The Full Wiki

Strawberry Tree: Wikis


Note: Many of our articles have direct quotes from sources you can cite, within the Wikipedia article! This article doesn't yet, but we're working on it! See more info or our list of citable articles.


From Wikipedia, the free encyclopedia

Strawberry Tree
Strawberry tree leaves and fruit
Scientific classification
Kingdom: Plantae
(unranked): Angiosperms
(unranked): Eudicots
(unranked): Asterids
Order: Ericales
Family: Ericaceae
Genus: Arbutus
Species: A. unedo
Binomial name
Arbutus unedo

The Strawberry Tree (Arbutus unedo) is an evergreen shrub or small tree in the heather family, Ericaceae, native to the Mediterranean region and western Europe north to western France and Ireland. Due to its presence in South West Ireland, it is also known as Irish strawberry tree, and Killarney strawberry tree (called 'Caithne' in Irish and Scots Gaelic). Despite its name, the strawberry tree does not produce strawberries.



Strawberry tree with fruit (ripe and unripe) and flowers.

The Strawberry Tree grows to 5–10 metres (16–33 ft) tall, rarely up to 15 metres (49 ft), with a trunk diameter of up to 80 centimetres (31 in). Zone: 7-10

The leaves are dark green and glossy, 5–10 centimetres (2.0–3.9 in) long and 2–3 centimetres (0.79–1.2 in) broad, with a serrated margin.

The hermaphrodite flowers are white (rarely pale pink), bell-shaped, 4–6 millimetres (0.16–0.24 in) diameter, produced panicles of 10-30 together in autumn. They are pollinated by bees.

The fruit is a red aggregate drupe 1–2 centimetres (0.39–0.79 in) diameter, sometimes called arbutus-berry, with a rough surface, maturing 12 months at the same time as the next flowering. The fruit is edible, though many people find it bland and mealy; the name 'unedo' is explained by Pliny the Elder as being derived from unum edo "I eat one",[1] which may seem an apt response to the flavour. They mainly serve as food for birds but in some countries they are used to make jam and liqueurs (such as the Portuguese medronho, a kind of strong brandy).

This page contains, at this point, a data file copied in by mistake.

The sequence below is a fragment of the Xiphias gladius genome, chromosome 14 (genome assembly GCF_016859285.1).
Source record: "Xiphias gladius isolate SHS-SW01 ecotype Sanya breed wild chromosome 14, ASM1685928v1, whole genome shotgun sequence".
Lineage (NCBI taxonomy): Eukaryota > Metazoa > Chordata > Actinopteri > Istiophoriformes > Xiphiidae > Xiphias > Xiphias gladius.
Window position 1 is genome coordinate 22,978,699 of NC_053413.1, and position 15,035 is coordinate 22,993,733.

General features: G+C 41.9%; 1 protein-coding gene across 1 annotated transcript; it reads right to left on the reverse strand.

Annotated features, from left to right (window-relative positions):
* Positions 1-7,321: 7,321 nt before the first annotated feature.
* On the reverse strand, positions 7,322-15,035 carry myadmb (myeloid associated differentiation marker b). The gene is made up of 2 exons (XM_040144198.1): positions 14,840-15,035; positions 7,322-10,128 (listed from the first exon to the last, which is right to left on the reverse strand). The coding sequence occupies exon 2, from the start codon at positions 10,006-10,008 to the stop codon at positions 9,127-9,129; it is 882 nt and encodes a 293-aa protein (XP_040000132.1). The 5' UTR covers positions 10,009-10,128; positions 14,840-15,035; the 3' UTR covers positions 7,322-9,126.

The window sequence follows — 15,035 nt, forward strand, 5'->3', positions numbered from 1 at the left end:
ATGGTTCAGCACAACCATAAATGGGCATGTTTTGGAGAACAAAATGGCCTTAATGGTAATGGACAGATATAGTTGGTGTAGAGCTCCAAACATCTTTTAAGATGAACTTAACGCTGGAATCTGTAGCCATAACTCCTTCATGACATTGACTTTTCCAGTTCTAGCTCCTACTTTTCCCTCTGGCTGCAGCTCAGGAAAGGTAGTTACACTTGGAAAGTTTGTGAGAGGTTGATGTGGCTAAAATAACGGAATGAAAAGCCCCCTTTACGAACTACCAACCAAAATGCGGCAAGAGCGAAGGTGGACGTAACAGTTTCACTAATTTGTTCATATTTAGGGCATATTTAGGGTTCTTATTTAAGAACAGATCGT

Cultivation and uses

Unlike most of the Ericaceae, it grows well in limy soils. It is best planted in a sheltered position due to its late flowering habit (see first paragraph). When grown as a tree rather than a multi-stemmed shrub, it is important to select one stem that becomes the main trunk, keeping any other basal sprouts pruned off. It prefers well-drained soil and only moderate amounts of water. The Strawberry Tree is naturally adapted to dry summers, though also growing well in the cool, wet summers of western Ireland. It is therefore useful for planting in areas with a dry-summer climate, and has become a very popular garden specimen in California and the rest of the west coast of North America. It is hardy in USDA Hardiness Zones 8 to 10. Pests include Scales and Thrips, and diseases include anthracnose, Phytophthora, root rot, and rust.

Synonyms include Unedo edulis Hoffm. and Arbutus vulgaris Bub.

Symbolic use

A she-bear and a strawberry tree (madroño) are the symbol of Madrid.
Central panel of The Garden of Earthly Delights.

The title of The Garden of Earthly Delights, a mysterious painting by Hieronymus Bosch, is a later attribution. It was listed in the inventories of the Spanish Crown as "the picture with the strawberry-tree fruits".

External links


  1. ^ Natural History 15.28.99

Got something to say? Make a comment.
Your name
Your email address